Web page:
Republican Governor Mike Parson, who was on a statewide political tour last week, stopped by Nucor Steel in Sedalia on Wednesday morning to conduct ceremonial signings of Senate Bills 3 and 5, and House Bill 3.

The ceremony took place in Nucor's administration building and was attended by several Nucor employees, Nucor General Manager Ron Kessel, FFA students from Smithton and legislators State Sen. Sandy Crawford, R-Buffalo, State Rep. Brad Pollitt, R-Sedalia, State Rep. Rodger Reedy, R-Windsor.

Parson, R-Bolivar, said that the occasion was kind of like Homecoming for him, as he represented Pettis County as state representative from 2005 to 2011, the Missouri Senate from 2011 to 2017, and took over as governor in 2017 after the departure of former Governor Eric Greitens.

“Sedalia's always been really good to me, and my family, It's always been a great community to represent,” Parson said.

“And what can you say about Nucor Steel? About what it did for this community? And the good jobs that are here. And every time I come here, I'm just more and more impressed with the way the setup is out here. And I still have a bit of a rain check to go out on the floor. I want to be able to do that at some point. I want to see you make rebar out there, and I want to be part of that,” Parson said.

The bills that the governor signed were done in special session.

“The right thing to do was to stick up for agriculture, it's the number one industry in our state. And for us to not allow agriculture to have the safe tools in our tool boxes that companies, corporations, big cities, have, was not fair, and we needed to correct that. This ag bill … has to do with energy, soybeans, corn, wood products, meat processing plants, Parson said.”

Parson is a former sheriff of Polk County and a farmer near Boliver.

He told those seated at Nucor that his administration has lowered state taxes four times, overall an 18 percent reduction. “Why can we do that? Because our state's doing better than most other states,” Parson said. “By doing that, our economy's probably stronger than it has been in a long time on the state level, now I'm not talking about the federal level. I know inflation's out there. I know fuel prices, grocery prices, but for everyday Missourians, we've got people at work. We're at the lowest in the 50 years we've been keeping track of unemployment in Missouri, we're the lowest we've ever been at 2.4 percent,” Parson said.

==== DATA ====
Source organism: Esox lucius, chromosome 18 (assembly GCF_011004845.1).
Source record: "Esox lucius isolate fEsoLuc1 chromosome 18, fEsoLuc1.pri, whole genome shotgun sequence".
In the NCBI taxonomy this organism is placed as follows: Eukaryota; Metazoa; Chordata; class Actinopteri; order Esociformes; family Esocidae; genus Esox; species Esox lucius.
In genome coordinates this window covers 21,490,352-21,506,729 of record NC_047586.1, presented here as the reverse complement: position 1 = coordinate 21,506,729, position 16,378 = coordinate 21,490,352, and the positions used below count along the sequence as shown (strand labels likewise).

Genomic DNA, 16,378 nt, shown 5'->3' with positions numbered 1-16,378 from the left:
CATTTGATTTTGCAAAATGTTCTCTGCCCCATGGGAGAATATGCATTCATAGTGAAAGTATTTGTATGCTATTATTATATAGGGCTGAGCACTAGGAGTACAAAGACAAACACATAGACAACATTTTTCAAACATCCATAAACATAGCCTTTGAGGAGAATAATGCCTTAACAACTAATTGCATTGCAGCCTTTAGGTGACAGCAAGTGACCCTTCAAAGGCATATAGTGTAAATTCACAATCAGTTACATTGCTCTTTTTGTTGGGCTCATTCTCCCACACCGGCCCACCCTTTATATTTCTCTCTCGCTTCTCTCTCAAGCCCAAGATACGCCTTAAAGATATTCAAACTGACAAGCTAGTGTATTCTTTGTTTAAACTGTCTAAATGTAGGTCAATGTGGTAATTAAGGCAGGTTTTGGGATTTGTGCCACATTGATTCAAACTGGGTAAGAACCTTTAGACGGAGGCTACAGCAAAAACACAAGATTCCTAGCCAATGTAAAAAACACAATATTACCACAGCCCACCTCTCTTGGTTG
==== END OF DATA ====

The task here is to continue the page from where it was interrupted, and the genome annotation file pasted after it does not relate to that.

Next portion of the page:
The governor noted that Missouri had a surplus. “We had more than we needed … that's why we did the tax cut to give it back to you. $765 million dollars, roughly, is what it took to get this done,” Parson said. He credited Sen. Crawford and other legislators in getting the bill passed.

“We are doing everything we can to promote businesses in the state of Missouri,” Parson proclaimed, adding that a few weeks ago, about $800 million in new investments were announced in one week. “That's never happened before. That's because we're open for business … we want you to do well, and that's why we're giving money back to you.”

“I appreciate the governor coming and doing the ceremonial signing in my district. I was the sponsor of that ag bill. It's the first economic opportunities agriculture bill that the state's passed in seven or eight years. And like the governor said, it's real important to agribusinesses around the state, it's real important to smaller farms around the state, meat processors, it's got green fields in it, it's got credits for biodiesel and ethanol,” Pollitt said after the ceremony.

“Any time you vote on an ag bill, any time you vote on a tax credit bill for agriculture, it's good for everybody in the state, because agriculture affects everyone in this state, it's a huge part of the renevues of this state.

“I'm not against corporations at all, I'm just saying that if we want rural Missouri small family farms to stay in business, then we have to try and make a level playing field.

"This was truly a bi-partisan bill, this was supported by Democrats and Republicans down in Jeff City, and that doesn't happen very often,” Pollitt said.

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